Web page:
This time of year, many of us feel out of whack. Fall usually increases the Vata energy in all of us, which in excess can result in anxiety, pain, the urge to travel (which would of course make Vata even stronger), dryness of skin and hair and many other symptoms. We may find it harder to concentrate or focus for any length of time. We may feel compelled to create changes in our lives – when actually steadying the course is just what we need. If you are primarily made up of Vata energy, you will feel this even more keenly than the rest of us!

To keep Vata in balance, there are any number of things we can do. Food is the best medicine. So eat lots of Vata-balancing foods, which are generally hot, well-cooked and wet. Eat seasonal foods such as cooked onion, carrots sweet potatoes, parsley, beets, radish  grapefruit, grape strawberries, raspberries, figs and avocado. Also use whole grains such as whole wheat, basmati rice, brown rice and oats. Increase pecans, walnuts almonds and pine nuts. Drink warm water with ginger and lemon through out the day. 

For reducing Vata, take time before you shower and give yourself a sesame oil massage. Let oil soak in for 20 mins. It is good to calm your mind at this time, practice breathing exercises and meditate. Also, much of our grandmothers’ seasonal advice is well-aligned with what Ayurveda has to say about reducing Vata. For example, bundle up in cooler weather, drink warm (caffeine free) liquids, and protect your head (especially the ears) from the wind.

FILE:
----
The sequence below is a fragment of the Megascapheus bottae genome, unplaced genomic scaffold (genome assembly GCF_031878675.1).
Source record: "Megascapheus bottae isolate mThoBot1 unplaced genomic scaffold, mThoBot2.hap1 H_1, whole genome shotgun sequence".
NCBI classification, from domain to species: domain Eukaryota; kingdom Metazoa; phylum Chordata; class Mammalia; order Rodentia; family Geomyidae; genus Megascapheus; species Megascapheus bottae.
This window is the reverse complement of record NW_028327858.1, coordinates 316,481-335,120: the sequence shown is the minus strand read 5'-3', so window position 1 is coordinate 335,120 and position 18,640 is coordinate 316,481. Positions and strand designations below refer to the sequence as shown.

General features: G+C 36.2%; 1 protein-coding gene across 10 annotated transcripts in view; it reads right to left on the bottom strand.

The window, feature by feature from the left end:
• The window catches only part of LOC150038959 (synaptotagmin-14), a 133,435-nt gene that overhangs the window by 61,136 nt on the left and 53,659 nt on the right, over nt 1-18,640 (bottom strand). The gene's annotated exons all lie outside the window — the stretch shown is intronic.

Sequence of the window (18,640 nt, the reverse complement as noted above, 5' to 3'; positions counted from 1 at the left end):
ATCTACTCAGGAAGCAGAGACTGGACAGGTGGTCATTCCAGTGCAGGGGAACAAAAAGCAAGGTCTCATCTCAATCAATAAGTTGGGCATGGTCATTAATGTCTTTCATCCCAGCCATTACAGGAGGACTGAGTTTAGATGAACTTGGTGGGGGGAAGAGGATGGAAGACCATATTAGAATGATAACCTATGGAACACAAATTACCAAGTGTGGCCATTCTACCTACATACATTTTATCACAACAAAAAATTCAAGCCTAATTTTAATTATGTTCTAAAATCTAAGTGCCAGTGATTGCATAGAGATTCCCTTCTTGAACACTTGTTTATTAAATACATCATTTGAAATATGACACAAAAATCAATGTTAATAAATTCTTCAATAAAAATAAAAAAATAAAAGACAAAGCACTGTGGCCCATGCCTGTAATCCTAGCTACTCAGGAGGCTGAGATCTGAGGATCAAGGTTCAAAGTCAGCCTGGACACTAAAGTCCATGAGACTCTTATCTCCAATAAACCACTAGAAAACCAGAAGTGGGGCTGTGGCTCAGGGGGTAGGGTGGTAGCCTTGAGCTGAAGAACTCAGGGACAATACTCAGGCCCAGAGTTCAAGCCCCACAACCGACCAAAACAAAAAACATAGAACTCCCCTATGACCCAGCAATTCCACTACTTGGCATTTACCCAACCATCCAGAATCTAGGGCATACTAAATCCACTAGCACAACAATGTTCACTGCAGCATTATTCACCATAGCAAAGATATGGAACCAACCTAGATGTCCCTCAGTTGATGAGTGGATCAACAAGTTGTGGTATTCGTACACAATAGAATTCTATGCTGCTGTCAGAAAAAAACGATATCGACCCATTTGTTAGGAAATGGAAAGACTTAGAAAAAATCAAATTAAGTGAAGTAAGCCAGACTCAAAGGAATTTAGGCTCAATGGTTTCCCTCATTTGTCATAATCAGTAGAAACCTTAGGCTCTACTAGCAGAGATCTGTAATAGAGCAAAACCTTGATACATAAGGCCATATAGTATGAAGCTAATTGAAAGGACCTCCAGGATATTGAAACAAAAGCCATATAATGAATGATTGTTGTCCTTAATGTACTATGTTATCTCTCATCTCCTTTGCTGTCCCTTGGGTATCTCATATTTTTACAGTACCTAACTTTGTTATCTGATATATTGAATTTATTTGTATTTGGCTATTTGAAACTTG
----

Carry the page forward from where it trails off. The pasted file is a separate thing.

The best way to deal with seasonal change is to get ahead of it. If you eat for your Ayurevdic constitution all year, and do a seasonal cleanse/panchakarma program at each junction of the seasons, you can avoid/prevent/lessen the imbalances often caused at these times of year.

6 tastes of Ayurveda

According to Ayurveda, the sense of taste is a natural guide map towards proper nutrition. Ayurveda identifies six taste by which all foods can be categorized: sweet, sour, salty, pungent, bitter and astringent. By having a balance of the six tastes though out the day, all of your dosha have been given the nutrients needed to function correctly. In addition, including all six tastes in your diet contributes to feeling satisfied at the end of the meal and minimize cravings. Cravings are often caused by not having all of the six tastes in your daily diet. Many people omit the bitter and astringent tastes, but when having these tastes at the end of the meal, it reduces your desire for sweet, thus eat your salad at the end of each meal instead of the beginning.